A summary trial may take place in the absence of the defendant, under s 11 of the Magistrates' Courts Act 1980, provided that the court is satisfied that he has received notice of the proceedings and there is no good reason for his absence. In cases commenced by summons, unless the defendant has appeared on a previous occasion in answer to the summons it must be proved to the satisfaction of the court that it was served on him in ‘reasonable’ time before the hearing. In cases tried in the absence of the defendant, the burden remains on the prosecution to prove its case to the normal criminal standard, whether by calling oral evidence or by reading statements served on the accused under s 9 of the Criminal Justice Act 1967. If the case is proved, the court may either proceed immediately to sentence or, in certain circumstances, it may adjourn to give the defendant notice that he should attend for sentencing or issue a warrant for his arrest.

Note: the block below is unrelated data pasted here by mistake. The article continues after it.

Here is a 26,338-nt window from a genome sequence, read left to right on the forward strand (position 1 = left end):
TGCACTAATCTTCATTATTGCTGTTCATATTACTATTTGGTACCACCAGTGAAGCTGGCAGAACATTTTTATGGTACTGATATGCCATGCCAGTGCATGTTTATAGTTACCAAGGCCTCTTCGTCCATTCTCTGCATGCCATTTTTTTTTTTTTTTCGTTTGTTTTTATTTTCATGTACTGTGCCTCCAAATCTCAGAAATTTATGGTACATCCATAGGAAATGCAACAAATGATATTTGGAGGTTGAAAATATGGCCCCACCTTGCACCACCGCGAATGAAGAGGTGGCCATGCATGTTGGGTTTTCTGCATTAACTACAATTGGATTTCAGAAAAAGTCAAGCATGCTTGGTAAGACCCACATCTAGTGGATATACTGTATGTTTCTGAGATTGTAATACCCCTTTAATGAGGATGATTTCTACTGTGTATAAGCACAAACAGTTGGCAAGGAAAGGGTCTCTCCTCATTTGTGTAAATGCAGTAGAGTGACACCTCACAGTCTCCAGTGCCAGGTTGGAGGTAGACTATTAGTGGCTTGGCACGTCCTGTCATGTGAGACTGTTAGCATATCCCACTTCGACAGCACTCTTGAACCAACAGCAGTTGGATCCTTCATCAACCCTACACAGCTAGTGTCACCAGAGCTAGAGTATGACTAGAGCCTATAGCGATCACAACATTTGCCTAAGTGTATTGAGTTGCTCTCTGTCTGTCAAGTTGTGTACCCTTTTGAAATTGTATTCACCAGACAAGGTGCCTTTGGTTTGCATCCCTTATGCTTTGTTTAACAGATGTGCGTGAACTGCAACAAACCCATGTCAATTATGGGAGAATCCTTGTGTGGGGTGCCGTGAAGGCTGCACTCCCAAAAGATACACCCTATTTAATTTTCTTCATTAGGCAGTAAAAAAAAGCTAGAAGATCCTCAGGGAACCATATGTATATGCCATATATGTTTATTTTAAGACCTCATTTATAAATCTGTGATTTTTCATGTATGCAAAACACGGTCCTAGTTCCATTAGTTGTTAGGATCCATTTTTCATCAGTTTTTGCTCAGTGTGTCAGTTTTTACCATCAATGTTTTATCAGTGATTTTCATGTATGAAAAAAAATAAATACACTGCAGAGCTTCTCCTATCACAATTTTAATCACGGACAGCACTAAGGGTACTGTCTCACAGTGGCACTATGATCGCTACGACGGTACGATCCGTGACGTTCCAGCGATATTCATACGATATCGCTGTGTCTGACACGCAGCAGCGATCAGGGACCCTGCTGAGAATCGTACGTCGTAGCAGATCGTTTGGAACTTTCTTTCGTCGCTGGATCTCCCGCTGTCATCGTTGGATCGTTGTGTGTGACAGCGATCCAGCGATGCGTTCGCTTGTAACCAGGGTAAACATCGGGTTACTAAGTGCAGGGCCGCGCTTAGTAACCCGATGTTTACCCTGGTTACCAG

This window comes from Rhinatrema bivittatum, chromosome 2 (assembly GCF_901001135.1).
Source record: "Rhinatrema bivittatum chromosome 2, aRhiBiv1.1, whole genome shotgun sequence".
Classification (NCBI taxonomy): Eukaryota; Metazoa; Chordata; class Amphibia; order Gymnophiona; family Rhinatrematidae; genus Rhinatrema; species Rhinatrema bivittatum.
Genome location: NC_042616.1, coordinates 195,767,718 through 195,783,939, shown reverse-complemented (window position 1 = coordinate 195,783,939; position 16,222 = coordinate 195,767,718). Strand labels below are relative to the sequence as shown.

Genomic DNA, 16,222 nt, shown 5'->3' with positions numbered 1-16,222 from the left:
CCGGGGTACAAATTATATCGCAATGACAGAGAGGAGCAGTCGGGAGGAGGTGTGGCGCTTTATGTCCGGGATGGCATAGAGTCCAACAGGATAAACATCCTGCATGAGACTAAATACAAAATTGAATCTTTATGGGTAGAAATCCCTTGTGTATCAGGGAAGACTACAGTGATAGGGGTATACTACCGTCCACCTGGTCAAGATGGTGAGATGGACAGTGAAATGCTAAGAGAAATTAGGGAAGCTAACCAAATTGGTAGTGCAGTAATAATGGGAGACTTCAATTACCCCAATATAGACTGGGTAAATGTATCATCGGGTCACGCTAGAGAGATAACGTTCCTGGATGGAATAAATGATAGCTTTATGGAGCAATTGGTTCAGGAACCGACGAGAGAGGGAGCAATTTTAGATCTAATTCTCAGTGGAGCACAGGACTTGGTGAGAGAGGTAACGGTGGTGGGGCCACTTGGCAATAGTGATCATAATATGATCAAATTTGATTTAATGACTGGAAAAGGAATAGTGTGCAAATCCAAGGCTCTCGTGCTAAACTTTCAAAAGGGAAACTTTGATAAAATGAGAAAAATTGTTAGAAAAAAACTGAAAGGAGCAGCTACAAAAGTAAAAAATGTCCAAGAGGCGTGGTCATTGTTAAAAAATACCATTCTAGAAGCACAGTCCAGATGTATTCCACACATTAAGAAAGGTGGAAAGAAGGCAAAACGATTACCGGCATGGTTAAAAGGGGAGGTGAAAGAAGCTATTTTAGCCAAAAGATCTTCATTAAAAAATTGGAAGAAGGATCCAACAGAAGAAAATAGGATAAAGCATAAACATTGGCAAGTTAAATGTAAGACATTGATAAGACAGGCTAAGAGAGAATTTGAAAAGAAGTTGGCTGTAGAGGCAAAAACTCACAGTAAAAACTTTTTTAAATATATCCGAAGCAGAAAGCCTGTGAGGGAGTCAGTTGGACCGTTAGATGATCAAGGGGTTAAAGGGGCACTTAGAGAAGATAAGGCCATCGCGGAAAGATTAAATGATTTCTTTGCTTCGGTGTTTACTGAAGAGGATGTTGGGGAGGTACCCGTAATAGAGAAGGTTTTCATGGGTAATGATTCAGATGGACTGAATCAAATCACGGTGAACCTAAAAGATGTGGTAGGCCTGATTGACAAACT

In the Crown Court, the accused must be present at the start of his trial in order to plead. If he subsequently voluntarily absents himself by escaping from custody or by failing to surrender to bail, then the judge has a discretion to complete the trial and pass sentence in his absence: R v Jones (No 2)  1 WLR 887.